The great escape – Lisbon and Arrabida in Portugal

Copyright photo by Kevin Mayne

Three days to refresh and revive last week. I promise I was working, but a trip to Portugal in January to escape the Belgian winter is a real bonus.

Even better was the location for two of the days – a workshop based in the Arrabida Convent, a medieval convent set high on the hills of the Arrabida Natural Park 50km south of Lisbon.

The combination of stunning sea views and glorious weather was uplifting.

My trip started with a day in Lisbon. Courtesy of a late flight the previous day I was able to get up and about before my string of meetings for the day and have a quick walk down to the River Tagus waterside. Everybody else seemed to be in overcoats, including the cyclists but I thought it was springtime.

Copyright photo by Kevin Mayne

Most of the rest of the day was whizzing around from place to place so I didn’t get many more photos, but the next day made up for it.

Copyright photo by Kevin Mayne

Early in the morning my colleague Marco and I were collected and driven for an hour south to the Arrabida Convent, a route that involved a final seven kilometre climb winding high along the hillsides above the sea. Almost by surprise we turned into a secluded gateway which dipped down through a treelined road to the convent and a villa that had belonged to the wealthy family who owned the site and built the monastery for a sect of Franciscan monks in the 16th Century.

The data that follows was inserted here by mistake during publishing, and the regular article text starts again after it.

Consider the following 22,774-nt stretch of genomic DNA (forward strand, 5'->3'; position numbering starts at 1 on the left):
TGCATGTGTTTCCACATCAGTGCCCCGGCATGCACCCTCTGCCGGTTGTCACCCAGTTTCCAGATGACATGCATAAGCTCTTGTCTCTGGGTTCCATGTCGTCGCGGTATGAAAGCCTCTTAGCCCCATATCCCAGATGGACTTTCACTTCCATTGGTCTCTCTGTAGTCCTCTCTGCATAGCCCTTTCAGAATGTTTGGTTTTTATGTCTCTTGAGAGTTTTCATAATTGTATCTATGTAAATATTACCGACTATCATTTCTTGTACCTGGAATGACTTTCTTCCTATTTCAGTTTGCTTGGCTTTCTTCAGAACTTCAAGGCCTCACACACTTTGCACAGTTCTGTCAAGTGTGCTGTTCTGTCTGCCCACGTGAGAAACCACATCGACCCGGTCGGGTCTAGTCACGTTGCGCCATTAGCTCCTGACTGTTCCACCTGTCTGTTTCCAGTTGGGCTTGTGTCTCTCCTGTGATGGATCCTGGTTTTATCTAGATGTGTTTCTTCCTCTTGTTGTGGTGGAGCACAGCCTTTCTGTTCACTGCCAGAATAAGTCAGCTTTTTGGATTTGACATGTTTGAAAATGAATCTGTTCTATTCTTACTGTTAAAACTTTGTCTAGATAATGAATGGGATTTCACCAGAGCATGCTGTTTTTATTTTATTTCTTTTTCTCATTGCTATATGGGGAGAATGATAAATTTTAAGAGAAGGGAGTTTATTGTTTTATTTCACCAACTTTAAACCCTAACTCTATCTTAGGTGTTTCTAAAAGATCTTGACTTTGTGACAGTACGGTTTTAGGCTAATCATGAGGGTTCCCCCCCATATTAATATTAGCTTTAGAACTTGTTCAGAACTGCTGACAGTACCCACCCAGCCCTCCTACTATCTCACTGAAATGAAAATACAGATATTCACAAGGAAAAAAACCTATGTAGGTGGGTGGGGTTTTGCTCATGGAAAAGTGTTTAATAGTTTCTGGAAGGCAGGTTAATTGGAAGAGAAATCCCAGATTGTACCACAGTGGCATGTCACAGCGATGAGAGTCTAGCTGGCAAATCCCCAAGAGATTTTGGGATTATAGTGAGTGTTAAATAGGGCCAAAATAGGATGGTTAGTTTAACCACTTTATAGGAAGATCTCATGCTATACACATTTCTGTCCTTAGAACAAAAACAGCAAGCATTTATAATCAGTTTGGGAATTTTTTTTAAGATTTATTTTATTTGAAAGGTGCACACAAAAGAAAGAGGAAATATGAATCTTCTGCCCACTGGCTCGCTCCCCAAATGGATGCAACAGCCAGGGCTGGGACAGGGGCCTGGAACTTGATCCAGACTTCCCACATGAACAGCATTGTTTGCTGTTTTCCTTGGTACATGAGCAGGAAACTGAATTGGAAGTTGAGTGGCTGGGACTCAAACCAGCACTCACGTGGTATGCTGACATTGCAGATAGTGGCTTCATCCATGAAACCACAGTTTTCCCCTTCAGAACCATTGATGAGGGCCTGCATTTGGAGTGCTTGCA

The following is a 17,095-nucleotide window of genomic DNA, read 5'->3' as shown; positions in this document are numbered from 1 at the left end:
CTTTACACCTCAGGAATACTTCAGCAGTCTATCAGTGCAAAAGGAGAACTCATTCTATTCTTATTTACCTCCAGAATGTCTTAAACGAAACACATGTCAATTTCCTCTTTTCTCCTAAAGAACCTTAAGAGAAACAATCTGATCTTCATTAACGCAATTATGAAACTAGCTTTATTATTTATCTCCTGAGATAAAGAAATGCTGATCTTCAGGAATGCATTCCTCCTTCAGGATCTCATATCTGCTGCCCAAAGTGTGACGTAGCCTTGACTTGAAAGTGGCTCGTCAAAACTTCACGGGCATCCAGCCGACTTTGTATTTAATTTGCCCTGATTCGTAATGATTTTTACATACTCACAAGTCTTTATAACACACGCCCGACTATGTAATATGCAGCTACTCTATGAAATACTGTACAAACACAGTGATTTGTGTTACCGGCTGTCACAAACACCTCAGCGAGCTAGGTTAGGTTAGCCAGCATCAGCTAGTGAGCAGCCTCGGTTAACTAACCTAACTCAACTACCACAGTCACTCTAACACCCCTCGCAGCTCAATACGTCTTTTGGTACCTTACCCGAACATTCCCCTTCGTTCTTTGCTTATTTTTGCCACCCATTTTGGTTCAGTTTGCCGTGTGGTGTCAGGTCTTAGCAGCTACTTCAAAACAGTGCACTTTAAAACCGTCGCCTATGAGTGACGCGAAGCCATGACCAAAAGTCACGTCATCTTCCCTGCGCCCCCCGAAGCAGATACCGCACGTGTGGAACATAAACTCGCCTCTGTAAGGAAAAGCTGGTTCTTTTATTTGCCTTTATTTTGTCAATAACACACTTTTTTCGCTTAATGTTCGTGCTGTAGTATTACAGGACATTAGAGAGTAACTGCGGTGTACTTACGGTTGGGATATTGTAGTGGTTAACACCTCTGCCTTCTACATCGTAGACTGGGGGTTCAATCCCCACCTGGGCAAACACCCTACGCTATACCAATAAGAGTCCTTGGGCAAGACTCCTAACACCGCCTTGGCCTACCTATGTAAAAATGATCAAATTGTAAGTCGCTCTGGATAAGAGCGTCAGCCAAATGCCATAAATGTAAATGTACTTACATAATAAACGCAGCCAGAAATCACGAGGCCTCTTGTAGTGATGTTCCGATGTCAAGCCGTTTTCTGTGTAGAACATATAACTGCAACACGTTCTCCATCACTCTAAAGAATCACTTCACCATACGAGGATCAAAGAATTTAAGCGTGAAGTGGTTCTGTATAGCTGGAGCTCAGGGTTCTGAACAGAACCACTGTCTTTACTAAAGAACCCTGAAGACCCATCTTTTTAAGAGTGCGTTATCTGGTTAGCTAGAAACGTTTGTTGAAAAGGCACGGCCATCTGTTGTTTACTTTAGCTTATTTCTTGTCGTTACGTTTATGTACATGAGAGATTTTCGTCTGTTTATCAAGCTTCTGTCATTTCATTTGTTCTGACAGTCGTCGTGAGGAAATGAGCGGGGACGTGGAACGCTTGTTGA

Copyright photo by Kevin Mayne

It is now owned by a foundation who are recovering it from the decay it fell into in the 19th Century. They allow small groups to rent it for professional workshops and retreats, which worked well for our special sessions with a group of experts discussing future trends in mobility.

Copyright photo by Kevin Mayne

Our pleasure at the setting was a complete contrast to the history of site. It may have had rich medieval patrons, but to buy their salvation the owners built a monastery for a group of Franciscan monks who practised the most intense regime of hardship.

Copyright photo by Kevin Mayne Copyright photo by Kevin MayneAlmost starving, living in dark unheated cells and practicing self-flagellation the small group did little except pray and suffer.

Coffee break anyone?

Copyright photo by Kevin Mayne Copyright photo by Kevin Mayne

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